Lighthouse Business Innovation Centre (Lighthouse) in partnership with the ACT Government launched the ACT Microcredit Loan Program in 2011. Originally an initiative aimed at improving the opportunities for women in the ACT, the program was expanded to support all low income earners in 2014.
To date over 100 loans have been granted and around 45% of the businesses established are still operating. Other recipients have repaid their loans and re-entered full time employment. Almost eighty percent of loans have been granted to woman and to date there has been a default rate over the past 11 years of less than 5% on the establishment loan funds. This impressive record is starting to gain the attention of other organisations around Australia.
History of Microcredit
Microcredit grants small loans to low income individuals who are generally excluded from the traditional banking system. Microcredit is part of a larger microfinance industry that also provides other basic financial services to low income earners, including insurance and savings services. Microcredit is by no means a new concept. It has existed in various forms for centuries, and many believe extends back several thousand years in some parts of Asia.
When most people think of Microcredit, they think of the Grameen Bank and the man considered to be the father of modern micro lending - Mohammad Yunus. In the mid 1970’s, Bangladesh was affected by a famine and drought. Dr Yunus, a Professor of economics was frustrated by the inability of economics to explain why so many poor people were starving. So he did what all good entrepreneurs do; he went out and visited local villages to understand what was going on. In one village he found a group of around 40 women who made bamboo stools. Because these women did not have the funds to buy the raw materials, they were caught in a cycle of debt with local traders. The woman borrowed the funds to buy the raw material on the basis that they would sell the stools at a price only marginally higher than the raw materials.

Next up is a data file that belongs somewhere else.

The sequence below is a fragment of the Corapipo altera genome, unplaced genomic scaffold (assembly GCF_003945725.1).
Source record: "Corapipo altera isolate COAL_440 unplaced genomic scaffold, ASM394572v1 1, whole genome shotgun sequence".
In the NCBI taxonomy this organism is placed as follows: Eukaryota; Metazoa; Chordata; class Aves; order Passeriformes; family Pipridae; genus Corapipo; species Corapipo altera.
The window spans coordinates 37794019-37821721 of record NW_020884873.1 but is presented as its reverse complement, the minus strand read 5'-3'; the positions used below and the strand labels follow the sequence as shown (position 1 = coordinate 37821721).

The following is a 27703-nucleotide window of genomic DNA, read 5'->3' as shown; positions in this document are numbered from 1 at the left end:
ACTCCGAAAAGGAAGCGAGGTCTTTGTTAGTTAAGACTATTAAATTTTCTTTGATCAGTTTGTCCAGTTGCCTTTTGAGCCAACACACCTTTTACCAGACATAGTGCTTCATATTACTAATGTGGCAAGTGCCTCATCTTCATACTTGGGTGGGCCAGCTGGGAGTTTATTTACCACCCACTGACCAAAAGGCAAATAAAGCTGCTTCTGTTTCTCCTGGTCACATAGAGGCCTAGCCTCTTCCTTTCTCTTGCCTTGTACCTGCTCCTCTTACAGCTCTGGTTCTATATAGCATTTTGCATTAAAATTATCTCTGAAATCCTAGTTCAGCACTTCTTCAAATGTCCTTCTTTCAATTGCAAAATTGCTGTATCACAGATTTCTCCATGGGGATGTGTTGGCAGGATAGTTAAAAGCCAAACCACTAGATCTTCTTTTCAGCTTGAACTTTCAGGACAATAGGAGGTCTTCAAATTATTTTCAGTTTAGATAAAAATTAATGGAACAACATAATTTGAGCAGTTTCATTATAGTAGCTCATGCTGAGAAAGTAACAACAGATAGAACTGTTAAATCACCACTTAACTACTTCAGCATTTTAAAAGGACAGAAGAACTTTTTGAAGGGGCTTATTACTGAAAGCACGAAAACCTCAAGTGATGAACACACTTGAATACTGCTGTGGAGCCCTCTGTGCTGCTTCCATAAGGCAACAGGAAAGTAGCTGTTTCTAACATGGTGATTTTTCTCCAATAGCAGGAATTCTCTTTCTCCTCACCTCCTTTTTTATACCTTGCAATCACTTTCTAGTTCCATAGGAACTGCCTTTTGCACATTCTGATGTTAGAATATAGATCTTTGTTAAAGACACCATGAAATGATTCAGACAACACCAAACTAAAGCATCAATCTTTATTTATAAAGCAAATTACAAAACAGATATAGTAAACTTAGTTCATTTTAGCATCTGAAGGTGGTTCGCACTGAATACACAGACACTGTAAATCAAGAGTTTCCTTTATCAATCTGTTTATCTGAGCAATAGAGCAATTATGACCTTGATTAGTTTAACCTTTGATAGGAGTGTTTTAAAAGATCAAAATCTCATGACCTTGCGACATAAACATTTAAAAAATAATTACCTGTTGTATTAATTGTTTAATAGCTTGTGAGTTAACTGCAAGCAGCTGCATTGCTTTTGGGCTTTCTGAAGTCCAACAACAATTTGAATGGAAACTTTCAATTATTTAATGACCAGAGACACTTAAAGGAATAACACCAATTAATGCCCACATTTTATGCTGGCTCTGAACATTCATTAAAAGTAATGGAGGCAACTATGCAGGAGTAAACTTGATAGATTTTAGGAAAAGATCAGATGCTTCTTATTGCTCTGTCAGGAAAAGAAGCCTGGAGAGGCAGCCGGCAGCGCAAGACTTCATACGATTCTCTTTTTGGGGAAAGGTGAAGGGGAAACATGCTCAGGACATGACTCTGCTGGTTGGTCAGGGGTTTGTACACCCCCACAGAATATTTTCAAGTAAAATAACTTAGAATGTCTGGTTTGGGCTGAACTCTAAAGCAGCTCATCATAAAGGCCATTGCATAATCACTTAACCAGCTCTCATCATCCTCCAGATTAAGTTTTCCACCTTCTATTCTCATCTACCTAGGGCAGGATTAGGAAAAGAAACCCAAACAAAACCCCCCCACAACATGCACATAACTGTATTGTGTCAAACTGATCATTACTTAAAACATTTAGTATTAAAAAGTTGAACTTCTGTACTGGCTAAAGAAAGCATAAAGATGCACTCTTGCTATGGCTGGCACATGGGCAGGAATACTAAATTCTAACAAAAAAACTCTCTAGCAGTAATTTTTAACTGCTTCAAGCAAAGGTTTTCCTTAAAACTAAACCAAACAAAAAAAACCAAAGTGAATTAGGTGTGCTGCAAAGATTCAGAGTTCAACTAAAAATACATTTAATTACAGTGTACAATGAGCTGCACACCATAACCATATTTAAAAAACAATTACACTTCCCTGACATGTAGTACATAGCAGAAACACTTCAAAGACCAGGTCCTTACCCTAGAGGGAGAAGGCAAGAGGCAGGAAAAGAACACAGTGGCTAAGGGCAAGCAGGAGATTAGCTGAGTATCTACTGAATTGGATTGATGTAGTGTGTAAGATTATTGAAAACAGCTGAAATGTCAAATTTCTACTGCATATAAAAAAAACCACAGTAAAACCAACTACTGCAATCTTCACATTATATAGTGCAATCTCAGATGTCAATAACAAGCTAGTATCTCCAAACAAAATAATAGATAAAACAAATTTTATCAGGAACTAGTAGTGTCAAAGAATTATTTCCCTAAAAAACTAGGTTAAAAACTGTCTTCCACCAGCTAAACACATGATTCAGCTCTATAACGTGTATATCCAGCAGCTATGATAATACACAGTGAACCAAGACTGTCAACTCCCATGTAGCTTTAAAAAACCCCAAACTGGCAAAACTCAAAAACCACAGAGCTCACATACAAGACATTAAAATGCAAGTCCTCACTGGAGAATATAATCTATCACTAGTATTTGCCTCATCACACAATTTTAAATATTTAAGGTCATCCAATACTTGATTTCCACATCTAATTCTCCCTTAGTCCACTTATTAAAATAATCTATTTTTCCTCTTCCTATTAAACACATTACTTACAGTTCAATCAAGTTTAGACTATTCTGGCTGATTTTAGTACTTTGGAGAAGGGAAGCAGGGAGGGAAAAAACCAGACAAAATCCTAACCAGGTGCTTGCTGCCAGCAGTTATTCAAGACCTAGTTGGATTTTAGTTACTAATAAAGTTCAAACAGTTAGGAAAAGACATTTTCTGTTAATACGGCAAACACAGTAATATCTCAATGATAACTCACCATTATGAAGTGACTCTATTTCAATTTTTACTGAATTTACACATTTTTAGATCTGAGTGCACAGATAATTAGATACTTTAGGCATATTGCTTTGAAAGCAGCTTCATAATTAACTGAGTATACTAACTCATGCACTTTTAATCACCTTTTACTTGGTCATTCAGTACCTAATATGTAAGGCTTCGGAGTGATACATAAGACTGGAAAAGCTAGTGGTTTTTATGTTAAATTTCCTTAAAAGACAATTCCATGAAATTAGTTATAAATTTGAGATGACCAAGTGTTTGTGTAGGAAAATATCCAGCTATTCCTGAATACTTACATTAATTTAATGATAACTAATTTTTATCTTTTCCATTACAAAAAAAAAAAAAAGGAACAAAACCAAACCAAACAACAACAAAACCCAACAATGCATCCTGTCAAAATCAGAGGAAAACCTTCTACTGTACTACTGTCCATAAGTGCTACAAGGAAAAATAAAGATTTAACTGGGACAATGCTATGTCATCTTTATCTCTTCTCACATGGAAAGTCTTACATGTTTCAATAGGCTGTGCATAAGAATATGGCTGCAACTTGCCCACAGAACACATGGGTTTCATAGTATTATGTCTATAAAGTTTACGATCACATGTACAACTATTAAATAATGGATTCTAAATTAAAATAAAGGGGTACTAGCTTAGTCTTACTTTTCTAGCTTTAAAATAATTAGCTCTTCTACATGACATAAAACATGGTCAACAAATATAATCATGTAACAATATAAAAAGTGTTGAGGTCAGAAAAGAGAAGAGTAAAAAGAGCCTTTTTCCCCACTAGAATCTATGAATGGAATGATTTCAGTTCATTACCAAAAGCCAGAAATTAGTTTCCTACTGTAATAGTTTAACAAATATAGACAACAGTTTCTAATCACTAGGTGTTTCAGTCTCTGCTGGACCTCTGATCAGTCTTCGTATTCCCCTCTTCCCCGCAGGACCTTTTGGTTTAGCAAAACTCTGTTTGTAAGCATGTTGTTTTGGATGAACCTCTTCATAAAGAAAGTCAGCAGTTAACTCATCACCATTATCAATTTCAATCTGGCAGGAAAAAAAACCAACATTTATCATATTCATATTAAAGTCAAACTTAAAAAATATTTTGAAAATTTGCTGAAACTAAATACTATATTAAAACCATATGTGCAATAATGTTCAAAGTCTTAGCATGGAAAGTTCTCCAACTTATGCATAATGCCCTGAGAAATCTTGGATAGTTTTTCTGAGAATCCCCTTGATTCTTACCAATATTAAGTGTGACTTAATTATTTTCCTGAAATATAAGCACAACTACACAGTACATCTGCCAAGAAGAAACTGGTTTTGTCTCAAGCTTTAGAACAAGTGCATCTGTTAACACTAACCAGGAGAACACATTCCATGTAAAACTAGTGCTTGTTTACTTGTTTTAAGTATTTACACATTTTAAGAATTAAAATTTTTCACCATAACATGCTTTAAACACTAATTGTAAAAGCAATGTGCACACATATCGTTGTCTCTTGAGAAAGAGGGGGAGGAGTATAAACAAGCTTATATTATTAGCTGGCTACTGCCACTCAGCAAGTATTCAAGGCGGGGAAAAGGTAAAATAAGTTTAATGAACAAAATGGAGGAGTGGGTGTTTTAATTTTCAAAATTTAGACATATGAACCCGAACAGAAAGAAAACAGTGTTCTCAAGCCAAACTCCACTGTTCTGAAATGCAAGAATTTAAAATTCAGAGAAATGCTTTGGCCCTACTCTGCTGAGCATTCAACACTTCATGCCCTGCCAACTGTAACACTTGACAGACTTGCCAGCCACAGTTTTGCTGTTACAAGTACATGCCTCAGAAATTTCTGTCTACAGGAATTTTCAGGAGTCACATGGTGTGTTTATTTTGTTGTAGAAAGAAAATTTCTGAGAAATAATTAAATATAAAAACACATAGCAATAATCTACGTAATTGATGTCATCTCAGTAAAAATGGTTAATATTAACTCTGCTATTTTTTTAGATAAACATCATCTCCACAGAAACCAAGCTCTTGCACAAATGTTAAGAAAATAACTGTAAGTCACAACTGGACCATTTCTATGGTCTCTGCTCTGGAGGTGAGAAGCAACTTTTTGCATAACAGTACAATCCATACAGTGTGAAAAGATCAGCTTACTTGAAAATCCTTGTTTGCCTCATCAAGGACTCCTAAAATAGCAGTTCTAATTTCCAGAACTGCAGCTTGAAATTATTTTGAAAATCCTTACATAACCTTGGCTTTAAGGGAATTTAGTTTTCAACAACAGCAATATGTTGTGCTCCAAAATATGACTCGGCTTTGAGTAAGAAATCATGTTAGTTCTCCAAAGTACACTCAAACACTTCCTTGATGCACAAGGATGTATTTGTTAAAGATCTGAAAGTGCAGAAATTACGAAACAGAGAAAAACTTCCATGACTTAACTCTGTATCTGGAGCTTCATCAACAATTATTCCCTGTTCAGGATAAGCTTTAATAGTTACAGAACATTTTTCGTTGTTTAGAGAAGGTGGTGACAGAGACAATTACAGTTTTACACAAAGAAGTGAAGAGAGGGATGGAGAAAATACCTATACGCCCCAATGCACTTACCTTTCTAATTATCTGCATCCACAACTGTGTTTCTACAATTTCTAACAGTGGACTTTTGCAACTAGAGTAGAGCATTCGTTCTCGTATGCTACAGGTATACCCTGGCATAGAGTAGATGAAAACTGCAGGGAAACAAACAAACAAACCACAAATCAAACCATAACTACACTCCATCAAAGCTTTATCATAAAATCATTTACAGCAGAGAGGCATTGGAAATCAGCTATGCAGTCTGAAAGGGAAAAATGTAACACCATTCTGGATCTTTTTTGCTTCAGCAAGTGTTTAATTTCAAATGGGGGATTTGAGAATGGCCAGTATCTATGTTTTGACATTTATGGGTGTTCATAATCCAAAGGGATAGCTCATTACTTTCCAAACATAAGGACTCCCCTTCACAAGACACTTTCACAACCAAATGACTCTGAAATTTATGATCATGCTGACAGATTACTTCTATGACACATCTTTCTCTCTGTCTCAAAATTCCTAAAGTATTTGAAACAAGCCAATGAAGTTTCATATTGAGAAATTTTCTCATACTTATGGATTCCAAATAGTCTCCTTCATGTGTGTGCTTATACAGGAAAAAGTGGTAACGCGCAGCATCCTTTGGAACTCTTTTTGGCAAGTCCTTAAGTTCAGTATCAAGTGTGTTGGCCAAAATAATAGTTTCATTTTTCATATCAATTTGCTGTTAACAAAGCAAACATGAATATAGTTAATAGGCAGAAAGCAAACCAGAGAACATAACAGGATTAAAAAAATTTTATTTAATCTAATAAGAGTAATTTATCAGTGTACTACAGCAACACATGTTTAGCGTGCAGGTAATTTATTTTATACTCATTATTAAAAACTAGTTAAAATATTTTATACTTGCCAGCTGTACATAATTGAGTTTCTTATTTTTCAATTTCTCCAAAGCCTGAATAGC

Dr Yunus was shocked when he realised that the total amount the woman needed to borrow to end this cycle was $27. He personally lent them the money at zero interest and this enabled the woman to sell their stools at a reasonable price and break the cycle (and repay the loan). This was the beginning of the Grameen project (which means Village Bank) which now has over 6 million low income earning borrowers worldwide.
Given that roughly 70% of people living under one dollar a day are women, almost 90% of Grameen bank loans are granted to women. Female recipients of these loans have shown that they are more likely to reinvest funds for the betterment of the entire family and are considered to be more reliable borrowers. While Grameen bank loans are no longer interest free (most loans attract 20 percent interest), the repayment rate is still around 98% of all loans issued.
The ACT Microcredit Loan Program
The ACT Microcredit Loan Program differs from most other loan programs of this type because it offers two loans for businesses at different stages of development. Up to $3,000 interest free is available to entrepreneurs just starting out and up to $10,000 at a flat 3 percent interest rate is available to businesses that are already operating. Eligibility relates to income, the viability of the business idea and how prepared recipients are to work with mentors.